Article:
ASM is useful for creating an inventory of systems and risk profiles for them. Vulnerability management solutions typically focus on identifying, classifying, and tracking vulnerabilities that could be exploited—providing enhanced visibility and reporting. When used with ASM, security teams can quickly find at-risk systems and prioritize the remediation of systems that possess a vulnerability of concern.

Cybersecurity validation is another valuable complement to ASM—and the rise of breach and attack simulation (BAS) technology has made cybersecurity validation easier and more comprehensive. Although understanding the severity of a threat is important, it is an incomplete data set for prioritizing patching and remediation efforts. When security teams also use BAS tools to validate whether the controls are successfully detecting and alerting on attack activity, they can understand if their controls are working as intended, if they need to be tuned, or whether additional solutions may be needed. BAS efficiently performs broad-spectrum simulation assessments to look at each layer of security controls, discovering strengths and gaps to identify where controls are operating correctly, where resources must be allocated to reduce risk, and where redundancies exist that can be consolidated to reduce the overall budget.

Combined with ASM (which can identify viable attack paths), BAS defines where controls will and will not deflect threat actor activities. This produces information about where attack paths are validated and that security controls are alerting and detecting effectively. InfoSec members can then focus remediation efforts efficiently on systems that are not only vulnerable but attackable and insufficiently defended.

The rise in the need for a proactive defense based on these capabilities has not gone unnoticed by key voices in the industry. According to a recent Gartner report, threat exposure management and cybersecurity validation are among the top cybersecurity trends of 2023. The report predicts that by 2026, organizations prioritizing their security investments based on a continuous threat exposure management (CTEM) program will suffer two-thirds fewer breaches. Gartner also notes that cybersecurity validation will enable regular benchmarking of attack techniques, security controls, and processes, predicting that through 2026, more than 40% of organizations (including two out of three SMBs) will rely on consolidated platforms to run cybersecurity validation assessments. These highlight the growing importance of not only testing and benchmarking security solutions and practices but doing so continuously. Together, these capabilities can grant organizations improved visibility into the threats and vulnerabilities they face—and help them better understand how to remediate them.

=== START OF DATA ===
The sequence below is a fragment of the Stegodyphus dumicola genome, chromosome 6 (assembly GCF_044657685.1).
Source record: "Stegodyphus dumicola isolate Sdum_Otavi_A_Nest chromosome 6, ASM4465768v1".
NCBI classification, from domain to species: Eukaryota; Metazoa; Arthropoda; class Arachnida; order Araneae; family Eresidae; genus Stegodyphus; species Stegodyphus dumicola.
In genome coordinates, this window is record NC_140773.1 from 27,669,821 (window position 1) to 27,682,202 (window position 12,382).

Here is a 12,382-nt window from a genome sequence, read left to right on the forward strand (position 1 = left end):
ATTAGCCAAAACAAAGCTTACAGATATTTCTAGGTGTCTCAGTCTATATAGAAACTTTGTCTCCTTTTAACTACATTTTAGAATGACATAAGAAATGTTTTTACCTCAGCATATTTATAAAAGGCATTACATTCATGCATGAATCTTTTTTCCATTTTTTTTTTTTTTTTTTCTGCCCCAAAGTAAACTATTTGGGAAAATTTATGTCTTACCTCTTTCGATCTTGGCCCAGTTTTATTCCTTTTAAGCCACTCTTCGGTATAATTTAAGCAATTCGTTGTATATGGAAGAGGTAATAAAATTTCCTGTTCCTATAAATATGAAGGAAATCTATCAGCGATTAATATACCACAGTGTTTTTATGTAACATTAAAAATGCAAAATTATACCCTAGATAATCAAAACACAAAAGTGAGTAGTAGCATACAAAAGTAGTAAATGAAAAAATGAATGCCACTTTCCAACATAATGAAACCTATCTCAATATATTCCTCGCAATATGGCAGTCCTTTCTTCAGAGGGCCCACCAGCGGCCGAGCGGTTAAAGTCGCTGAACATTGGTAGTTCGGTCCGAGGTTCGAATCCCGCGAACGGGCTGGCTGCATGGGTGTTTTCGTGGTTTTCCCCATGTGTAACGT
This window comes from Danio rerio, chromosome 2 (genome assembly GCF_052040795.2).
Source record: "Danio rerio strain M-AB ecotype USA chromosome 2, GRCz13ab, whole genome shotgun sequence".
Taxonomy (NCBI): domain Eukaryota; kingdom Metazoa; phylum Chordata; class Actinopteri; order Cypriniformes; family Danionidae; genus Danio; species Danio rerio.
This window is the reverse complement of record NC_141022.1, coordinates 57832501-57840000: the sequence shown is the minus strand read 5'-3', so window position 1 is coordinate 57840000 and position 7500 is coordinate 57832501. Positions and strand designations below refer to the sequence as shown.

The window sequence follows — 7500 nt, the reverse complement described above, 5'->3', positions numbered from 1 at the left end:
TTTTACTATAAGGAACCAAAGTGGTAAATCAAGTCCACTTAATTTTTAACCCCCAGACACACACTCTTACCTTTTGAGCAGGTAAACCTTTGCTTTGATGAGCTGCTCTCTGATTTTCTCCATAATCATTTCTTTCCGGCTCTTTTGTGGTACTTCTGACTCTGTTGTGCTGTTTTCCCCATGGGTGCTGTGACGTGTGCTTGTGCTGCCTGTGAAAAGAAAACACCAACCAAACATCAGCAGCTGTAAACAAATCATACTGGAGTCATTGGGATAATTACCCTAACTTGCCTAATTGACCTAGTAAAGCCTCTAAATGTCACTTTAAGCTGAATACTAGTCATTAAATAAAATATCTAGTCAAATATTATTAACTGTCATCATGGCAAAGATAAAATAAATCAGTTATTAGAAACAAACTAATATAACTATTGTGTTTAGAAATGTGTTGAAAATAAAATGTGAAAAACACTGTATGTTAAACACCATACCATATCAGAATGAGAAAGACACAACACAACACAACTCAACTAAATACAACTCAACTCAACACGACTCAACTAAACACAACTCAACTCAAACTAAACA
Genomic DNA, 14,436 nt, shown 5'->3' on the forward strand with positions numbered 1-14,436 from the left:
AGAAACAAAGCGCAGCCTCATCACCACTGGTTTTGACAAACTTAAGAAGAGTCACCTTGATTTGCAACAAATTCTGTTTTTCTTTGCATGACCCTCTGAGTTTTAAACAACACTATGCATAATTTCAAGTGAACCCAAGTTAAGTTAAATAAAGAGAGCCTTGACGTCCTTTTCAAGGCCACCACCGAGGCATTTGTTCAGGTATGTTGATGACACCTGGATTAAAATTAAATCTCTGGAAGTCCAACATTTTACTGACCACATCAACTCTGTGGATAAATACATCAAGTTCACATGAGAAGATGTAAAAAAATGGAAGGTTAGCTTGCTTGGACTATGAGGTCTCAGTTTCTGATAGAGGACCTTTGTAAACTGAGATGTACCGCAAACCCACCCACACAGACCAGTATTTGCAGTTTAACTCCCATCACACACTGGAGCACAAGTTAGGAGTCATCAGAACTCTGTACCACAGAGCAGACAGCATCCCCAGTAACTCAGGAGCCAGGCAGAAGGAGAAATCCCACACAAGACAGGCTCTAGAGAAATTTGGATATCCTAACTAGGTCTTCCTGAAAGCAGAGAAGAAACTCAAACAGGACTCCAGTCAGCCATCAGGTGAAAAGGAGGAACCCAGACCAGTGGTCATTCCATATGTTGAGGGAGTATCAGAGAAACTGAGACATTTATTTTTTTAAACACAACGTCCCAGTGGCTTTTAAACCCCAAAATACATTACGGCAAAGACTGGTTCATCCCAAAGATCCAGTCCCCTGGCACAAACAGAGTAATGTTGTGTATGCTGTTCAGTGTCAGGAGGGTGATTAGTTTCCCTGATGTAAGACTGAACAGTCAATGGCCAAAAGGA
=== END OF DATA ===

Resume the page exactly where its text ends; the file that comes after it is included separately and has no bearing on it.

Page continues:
Aligning Modern Security Solutions with Today’s Top Trends

Today’s cyber threats evolve quickly, which means it is essential for organizations to be able to observe their entire attack surface on an ongoing basis. And as leading industry voices now acknowledge, security solutions are trending toward continuous threat exposure management and cybersecurity validation. Organizations increasingly want and need greater visibility into the threats they face, as well as the means to validate that their solutions are working in measurable, quantifiable ways. Fortunately, modern ASM tools are evolving to meet those needs, incorporating the ability to monitor not just threats, but vulnerabilities and misconfigurations from Active Directory to the cloud.

About the author: Carolyn Crandall is the Chief Security Advocate and CMO at Cymulate, a leader in cybersecurity risk validation and exposure management solutions. She is a high-impact technology executive with over 30 years of experience in building new markets and successful enterprise infrastructure companies. She has a demonstrated track record of effectively taking companies from pre-IPO through to multi-billion-dollar sales and has held leadership positions at Attivo Networks, Cisco, Juniper Networks, Nimble Storage, Riverbed, and Seagate.